Oklahoma Sooners Neyland Stadium, Knoxville, TN

6 pm ET

Saturday Sep. 19

Western Carolina Catamounts Neyland Stadium, Knoxville, TN

7 pm ET

Saturday Sep. 26

at Florida Gators

Saturday Oct. 3

Arkansas Razorbacks Neyland Stadium, Knoxville, TN


Saturday Oct. 10

Georgia Bulldogs Neyland Stadium, Knoxville, TN


Saturday Oct. 17

Open Date

Ben Hill Griffin Stadium, Gainesville, FL


Saturday Oct. 24

at Alabama Crimson Tide

Saturday Oct. 31

at Kentucky Wildcats

Saturday Nov. 7

South Carolina Gamecocks Neyland Stadium, Knoxville, TN


Saturday Nov. 14

North Texas Mean Green (HC) Neyland Stadium, Knoxville, TN


Saturday Nov. 21

at Missouri Tigers Faurot Field, Columbia, MO


Saturday Nov. 28

Vanderbilt Commodores Neyland Stadium, Knoxville, TN


Saturday Dec. 5

SEC Championship Game Georgia Dome, Atlanta, GA

Bryan-Denny Stadium, Tuscaloosa, AL

Commonwealth Stadium, Lexington, KY


4 pm ET

• • • •


Local & Trusted ... It Matters!

A+ Rating

Indoor Comfort in Every Season

C & E Heating & Air Easy FINANCING options available. 2421 Old Niota Road, Athens




Family Fun at the Annual Muscadine Festival in Historic Downtown Sweetwater Written By Halea Lingerfelt


merica’s First Grape, the Muscadine. The wild fruit leaves one with a taste that is nearly impossible to replicate or find elsewhere. The tart but sweet flavor the plump grape produces is one that leaves everyone wanting just one more bite. Although many have fond memories of the fruit, I doubt that many have memories quite like the Muscadine Festival stompers. When this sticky fruit is all over your body in the name of fun, it is quite impossible to forget. From September 25-27, 2015, The National Muscadine Festival will again take place in Historic Downtown Sweetwater, Tennessee, located just 40 minutes south of West Knoxville. The event, sponsored by the Sweetwater Merchants and Property Owners Association, is one that draws in massive crowds every year. Thanks to the five-year support of banner sponsor Aeroflex and other sponsors who value the community, the National Muscadine Festival has no admission charge. That’s right–concerts, entertainment, etc. are free!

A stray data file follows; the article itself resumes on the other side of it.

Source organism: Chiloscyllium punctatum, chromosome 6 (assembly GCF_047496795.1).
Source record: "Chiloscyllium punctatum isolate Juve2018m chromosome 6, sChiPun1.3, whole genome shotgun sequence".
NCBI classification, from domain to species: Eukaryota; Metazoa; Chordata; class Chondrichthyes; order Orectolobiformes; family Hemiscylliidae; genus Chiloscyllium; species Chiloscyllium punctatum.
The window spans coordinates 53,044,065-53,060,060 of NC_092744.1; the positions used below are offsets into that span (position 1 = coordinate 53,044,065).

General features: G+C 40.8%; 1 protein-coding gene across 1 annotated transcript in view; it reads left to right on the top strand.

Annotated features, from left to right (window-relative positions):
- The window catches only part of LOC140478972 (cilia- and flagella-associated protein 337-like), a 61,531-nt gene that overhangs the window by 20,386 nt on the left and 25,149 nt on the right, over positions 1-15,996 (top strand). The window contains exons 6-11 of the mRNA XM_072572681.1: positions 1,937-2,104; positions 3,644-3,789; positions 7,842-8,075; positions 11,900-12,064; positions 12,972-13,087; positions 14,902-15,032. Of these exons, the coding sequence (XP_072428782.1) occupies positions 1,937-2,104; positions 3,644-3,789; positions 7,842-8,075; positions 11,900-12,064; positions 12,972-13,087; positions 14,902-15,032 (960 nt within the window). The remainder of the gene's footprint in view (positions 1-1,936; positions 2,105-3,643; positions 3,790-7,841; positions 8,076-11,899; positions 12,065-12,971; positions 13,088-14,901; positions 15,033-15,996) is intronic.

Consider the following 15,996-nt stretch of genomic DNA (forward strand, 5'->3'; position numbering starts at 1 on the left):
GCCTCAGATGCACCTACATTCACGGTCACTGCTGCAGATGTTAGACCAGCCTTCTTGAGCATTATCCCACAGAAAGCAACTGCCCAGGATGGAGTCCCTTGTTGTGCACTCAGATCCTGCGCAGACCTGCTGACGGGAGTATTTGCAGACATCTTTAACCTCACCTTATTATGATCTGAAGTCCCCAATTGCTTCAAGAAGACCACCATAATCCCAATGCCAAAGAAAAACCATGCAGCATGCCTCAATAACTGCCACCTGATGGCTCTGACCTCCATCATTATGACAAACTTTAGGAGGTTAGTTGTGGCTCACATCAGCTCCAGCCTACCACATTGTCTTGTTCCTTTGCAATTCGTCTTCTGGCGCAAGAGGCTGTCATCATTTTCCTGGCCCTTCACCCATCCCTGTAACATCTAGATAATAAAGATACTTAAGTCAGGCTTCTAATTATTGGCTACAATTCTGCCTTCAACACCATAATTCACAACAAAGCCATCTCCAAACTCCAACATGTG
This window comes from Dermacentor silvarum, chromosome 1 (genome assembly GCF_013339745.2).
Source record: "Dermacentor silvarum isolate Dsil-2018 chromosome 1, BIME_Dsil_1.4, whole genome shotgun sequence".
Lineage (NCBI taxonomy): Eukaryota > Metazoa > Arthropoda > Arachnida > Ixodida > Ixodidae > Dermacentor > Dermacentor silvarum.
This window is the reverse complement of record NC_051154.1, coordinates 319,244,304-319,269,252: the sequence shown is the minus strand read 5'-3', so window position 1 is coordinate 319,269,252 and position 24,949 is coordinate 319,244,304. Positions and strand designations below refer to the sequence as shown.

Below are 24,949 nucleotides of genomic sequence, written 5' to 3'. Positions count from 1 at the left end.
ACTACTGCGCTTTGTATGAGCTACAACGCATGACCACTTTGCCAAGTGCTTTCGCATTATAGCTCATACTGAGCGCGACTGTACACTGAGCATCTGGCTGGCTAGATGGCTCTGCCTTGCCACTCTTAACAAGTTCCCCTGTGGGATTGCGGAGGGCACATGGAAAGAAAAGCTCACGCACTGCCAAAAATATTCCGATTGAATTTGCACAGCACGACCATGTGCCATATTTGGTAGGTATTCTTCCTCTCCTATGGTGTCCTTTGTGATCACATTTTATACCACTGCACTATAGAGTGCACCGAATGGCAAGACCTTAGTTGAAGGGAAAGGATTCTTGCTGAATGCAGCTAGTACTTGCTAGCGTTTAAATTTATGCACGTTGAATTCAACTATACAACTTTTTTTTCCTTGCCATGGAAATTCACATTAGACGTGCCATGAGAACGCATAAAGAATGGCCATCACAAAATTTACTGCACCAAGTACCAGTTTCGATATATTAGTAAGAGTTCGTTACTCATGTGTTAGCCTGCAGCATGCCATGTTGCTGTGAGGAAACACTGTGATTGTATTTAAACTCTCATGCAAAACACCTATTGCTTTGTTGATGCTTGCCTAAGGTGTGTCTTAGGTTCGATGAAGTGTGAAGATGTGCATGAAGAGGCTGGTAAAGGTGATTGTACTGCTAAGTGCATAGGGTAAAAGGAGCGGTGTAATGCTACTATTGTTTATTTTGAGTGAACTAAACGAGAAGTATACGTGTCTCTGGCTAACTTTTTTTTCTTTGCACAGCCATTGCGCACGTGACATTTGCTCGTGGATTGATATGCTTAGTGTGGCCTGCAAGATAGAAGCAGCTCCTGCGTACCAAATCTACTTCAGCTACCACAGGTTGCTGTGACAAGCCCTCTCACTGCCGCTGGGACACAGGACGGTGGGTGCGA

September 25–27 14


Activities for this year’s event include crowdpleasing live music, a BBQ contest, Miss Muscadine Pageant and a parade. Younger attendees will enjoy a kids zone featuring a unique trackless train open for rides. An art show and activities at Tsali Notch Vineyard, the state’s largest muscadine vineyard that offers incredible panoramic views of the Great Smoky Mountains and the Cherokee National park, will also take place at this year’s event. A shuttle is scheduled on Saturday to run from downtown to the vineyard and the Lost Sea, America’s largest underground lake, for a small fee. This year, the concert series features artists and musicians from various genres. Performers will be showcased on the Main Stage Bandstand at the Duck Park located in Downtown. All concerts are free, so don’t miss this exciting time. Check out the schedule on the following page for additional details. A crowd favorite every year is the wide smorgasbord of vendors, artists and crafters that attend the event. Come prepared to eat, buy and have a great time finding some fabulous deals. Vendor registration forms can be found online if you have a great product to show off. If you want to shop, buy some local desserts, muscadines or unique artwork, the National Muscadine Festival is the place for you. Quality BBQ vendors attend the festival every year. Check out the website to see more details and pick up a form if you want to enter your best BBQ for a chance to win $5,000 in prize money sponsored by Volunteer Federal Savings & Loans and Langdale Forest Products. Seventyfive lucky guests to the festival can get the coveted “People’s Choice” tickets that allow tasting of the BBQ.